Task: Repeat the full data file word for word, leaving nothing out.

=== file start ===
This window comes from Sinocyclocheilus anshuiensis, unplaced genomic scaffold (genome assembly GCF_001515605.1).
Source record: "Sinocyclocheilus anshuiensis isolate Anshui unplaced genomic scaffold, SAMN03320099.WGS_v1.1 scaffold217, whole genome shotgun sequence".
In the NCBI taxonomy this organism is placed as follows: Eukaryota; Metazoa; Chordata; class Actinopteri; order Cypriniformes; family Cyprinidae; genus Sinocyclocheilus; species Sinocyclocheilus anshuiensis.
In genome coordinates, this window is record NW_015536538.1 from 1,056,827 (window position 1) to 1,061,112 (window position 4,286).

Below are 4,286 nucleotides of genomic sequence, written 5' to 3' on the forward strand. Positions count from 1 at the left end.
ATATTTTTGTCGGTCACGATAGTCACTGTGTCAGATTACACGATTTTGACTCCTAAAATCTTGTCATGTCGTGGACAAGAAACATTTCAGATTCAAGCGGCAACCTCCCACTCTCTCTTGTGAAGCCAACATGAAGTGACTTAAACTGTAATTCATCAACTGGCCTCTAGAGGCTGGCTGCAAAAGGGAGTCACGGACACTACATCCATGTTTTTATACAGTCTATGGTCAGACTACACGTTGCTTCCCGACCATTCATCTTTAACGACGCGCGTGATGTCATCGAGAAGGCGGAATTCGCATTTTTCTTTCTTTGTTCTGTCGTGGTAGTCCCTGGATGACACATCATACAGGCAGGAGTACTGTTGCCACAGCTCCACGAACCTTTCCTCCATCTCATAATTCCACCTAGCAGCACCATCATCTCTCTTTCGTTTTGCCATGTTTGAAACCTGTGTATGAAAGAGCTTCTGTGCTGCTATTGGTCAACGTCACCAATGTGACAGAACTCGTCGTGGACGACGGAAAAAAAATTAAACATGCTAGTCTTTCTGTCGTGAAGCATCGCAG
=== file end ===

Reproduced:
This window comes from Sinocyclocheilus anshuiensis, unplaced genomic scaffold (genome assembly GCF_001515605.1).
Source record: "Sinocyclocheilus anshuiensis isolate Anshui unplaced genomic scaffold, SAMN03320099.WGS_v1.1 scaffold217, whole genome shotgun sequence".
In the NCBI taxonomy this organism is placed as follows: Eukaryota; Metazoa; Chordata; class Actinopteri; order Cypriniformes; family Cyprinidae; genus Sinocyclocheilus; species Sinocyclocheilus anshuiensis.
In genome coordinates, this window is record NW_015536538.1 from 1,056,827 (window position 1) to 1,061,112 (window position 4,286).

Below are 4,286 nucleotides of genomic sequence, written 5' to 3' on the forward strand. Positions count from 1 at the left end.
ATATTTTTGTCGGTCACGATAGTCACTGTGTCAGATTACACGATTTTGACTCCTAAAATCTTGTCATGTCGTGGACAAGAAACATTTCAGATTCAAGCGGCAACCTCCCACTCTCTCTTGTGAAGCCAACATGAAGTGACTTAAACTGTAATTCATCAACTGGCCTCTAGAGGCTGGCTGCAAAAGGGAGTCACGGACACTACATCCATGTTTTTATACAGTCTATGGTCAGACTACACGTTGCTTCCCGACCATTCATCTTTAACGACGCGCGTGATGTCATCGAGAAGGCGGAATTCGCATTTTTCTTTCTTTGTTCTGTCGTGGTAGTCCCTGGATGACACATCATACAGGCAGGAGTACTGTTGCCACAGCTCCACGAACCTTTCCTCCATCTCATAATTCCACCTAGCAGCACCATCATCTCTCTTTCGTTTTGCCATGTTTGAAACCTGTGTATGAAAGAGCTTCTGTGCTGCTATTGGTCAACGTCACCAATGTGACAGAACTCGTCGTGGACGACGGAAAAAAAATTAAACATGCTAGTCTTTCTGTCGTGAAGCATCGCAG